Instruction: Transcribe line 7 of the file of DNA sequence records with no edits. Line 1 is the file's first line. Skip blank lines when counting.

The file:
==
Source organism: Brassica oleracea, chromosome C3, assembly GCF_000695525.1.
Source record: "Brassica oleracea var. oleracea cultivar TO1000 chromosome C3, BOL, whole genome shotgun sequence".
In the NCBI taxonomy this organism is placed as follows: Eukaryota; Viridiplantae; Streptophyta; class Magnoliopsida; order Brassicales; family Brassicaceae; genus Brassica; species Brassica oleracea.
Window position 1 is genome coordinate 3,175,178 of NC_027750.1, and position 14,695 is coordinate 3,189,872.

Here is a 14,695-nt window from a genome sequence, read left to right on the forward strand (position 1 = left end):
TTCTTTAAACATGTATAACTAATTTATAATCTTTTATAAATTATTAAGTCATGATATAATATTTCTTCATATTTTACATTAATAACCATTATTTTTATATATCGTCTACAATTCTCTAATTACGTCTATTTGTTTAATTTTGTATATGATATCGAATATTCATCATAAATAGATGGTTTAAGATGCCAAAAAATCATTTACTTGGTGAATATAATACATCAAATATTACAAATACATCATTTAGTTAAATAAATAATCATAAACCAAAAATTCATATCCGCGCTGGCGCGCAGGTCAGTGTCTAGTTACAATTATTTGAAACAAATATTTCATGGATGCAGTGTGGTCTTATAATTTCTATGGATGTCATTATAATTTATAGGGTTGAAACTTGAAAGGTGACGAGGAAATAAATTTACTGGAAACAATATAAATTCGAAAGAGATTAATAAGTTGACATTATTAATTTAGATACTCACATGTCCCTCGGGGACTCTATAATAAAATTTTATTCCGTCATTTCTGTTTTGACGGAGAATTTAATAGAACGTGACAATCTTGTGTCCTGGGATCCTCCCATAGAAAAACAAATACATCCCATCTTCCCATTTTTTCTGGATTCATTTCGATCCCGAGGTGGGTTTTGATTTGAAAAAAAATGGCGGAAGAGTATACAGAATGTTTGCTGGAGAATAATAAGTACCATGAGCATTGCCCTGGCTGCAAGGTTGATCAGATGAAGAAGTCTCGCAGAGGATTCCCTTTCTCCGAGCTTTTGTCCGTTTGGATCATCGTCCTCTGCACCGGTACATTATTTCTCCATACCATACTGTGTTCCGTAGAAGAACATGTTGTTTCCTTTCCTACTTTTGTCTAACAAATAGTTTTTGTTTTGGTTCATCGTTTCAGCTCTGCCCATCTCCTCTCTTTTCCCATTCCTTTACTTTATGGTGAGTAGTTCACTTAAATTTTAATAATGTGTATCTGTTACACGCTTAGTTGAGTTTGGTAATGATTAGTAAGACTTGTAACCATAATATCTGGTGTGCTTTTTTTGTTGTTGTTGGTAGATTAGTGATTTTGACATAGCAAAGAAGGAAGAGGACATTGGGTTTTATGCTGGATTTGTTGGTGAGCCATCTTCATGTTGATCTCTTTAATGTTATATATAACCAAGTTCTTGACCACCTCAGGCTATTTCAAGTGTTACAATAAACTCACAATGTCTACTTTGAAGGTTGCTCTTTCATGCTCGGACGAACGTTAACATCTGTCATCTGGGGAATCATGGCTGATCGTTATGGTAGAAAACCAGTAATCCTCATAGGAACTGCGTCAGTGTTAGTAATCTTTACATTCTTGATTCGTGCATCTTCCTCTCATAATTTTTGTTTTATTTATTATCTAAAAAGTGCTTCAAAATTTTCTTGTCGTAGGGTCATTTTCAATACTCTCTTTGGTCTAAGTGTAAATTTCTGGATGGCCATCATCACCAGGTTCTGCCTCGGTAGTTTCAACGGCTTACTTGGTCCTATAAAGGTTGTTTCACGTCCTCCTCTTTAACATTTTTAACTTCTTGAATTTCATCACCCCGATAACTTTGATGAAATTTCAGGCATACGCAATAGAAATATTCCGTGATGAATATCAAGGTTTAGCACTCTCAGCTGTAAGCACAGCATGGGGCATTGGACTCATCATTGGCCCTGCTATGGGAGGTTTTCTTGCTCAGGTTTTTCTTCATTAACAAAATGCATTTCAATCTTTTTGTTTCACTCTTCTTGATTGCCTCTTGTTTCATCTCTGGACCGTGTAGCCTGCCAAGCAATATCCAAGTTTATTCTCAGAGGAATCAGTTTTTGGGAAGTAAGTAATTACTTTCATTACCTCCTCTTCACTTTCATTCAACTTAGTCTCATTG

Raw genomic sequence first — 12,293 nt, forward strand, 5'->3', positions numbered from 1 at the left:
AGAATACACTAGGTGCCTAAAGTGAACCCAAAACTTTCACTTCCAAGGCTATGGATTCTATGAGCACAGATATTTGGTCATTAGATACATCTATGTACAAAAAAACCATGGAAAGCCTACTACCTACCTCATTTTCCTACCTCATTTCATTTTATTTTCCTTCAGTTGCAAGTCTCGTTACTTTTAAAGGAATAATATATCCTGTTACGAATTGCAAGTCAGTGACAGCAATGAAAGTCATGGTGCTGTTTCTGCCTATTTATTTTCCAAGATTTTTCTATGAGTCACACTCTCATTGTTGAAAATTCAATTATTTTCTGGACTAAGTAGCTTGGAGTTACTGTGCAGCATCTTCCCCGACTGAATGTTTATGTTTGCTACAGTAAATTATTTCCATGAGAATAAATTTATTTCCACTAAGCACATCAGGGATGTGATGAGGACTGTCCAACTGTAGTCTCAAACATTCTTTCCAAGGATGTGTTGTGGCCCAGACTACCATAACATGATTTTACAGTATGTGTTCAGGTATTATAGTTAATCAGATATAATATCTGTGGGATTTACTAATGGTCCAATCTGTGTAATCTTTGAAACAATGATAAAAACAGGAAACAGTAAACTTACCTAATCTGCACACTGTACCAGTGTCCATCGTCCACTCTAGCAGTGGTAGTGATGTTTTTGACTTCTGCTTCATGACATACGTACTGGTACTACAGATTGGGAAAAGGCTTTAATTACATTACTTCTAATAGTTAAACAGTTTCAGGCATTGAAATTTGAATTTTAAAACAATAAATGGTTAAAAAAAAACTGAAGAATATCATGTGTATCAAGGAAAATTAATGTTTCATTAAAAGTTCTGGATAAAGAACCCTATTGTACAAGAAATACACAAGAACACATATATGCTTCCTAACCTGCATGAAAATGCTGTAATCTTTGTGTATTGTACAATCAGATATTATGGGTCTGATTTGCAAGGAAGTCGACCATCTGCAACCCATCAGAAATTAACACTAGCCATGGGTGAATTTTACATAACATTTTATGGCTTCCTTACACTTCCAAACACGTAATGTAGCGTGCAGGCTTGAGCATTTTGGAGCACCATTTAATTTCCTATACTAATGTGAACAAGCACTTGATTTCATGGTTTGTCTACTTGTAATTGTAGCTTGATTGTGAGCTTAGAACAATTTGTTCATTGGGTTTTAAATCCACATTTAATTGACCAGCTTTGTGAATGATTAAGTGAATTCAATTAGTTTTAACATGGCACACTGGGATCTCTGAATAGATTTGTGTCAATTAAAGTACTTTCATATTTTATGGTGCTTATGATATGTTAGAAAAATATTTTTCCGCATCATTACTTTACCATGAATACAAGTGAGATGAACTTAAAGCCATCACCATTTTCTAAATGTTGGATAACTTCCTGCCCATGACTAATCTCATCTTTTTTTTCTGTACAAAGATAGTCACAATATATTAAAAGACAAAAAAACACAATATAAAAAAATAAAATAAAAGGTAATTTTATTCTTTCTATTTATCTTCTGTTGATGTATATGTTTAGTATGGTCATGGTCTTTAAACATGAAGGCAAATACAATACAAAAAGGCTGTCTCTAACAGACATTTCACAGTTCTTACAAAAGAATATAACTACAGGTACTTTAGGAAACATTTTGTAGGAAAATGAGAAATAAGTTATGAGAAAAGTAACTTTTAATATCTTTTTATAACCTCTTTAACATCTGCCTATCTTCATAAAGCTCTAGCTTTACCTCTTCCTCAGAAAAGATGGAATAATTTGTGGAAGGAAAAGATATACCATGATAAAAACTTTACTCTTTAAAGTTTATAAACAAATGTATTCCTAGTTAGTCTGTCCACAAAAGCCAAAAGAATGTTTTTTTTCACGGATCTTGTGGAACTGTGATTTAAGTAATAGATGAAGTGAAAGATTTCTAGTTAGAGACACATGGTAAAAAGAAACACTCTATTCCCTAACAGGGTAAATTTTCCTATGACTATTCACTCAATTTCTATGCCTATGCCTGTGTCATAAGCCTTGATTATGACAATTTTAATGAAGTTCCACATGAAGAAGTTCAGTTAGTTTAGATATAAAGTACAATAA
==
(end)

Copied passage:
Raw genomic sequence first — 12,293 nt, forward strand, 5'->3', positions numbered from 1 at the left: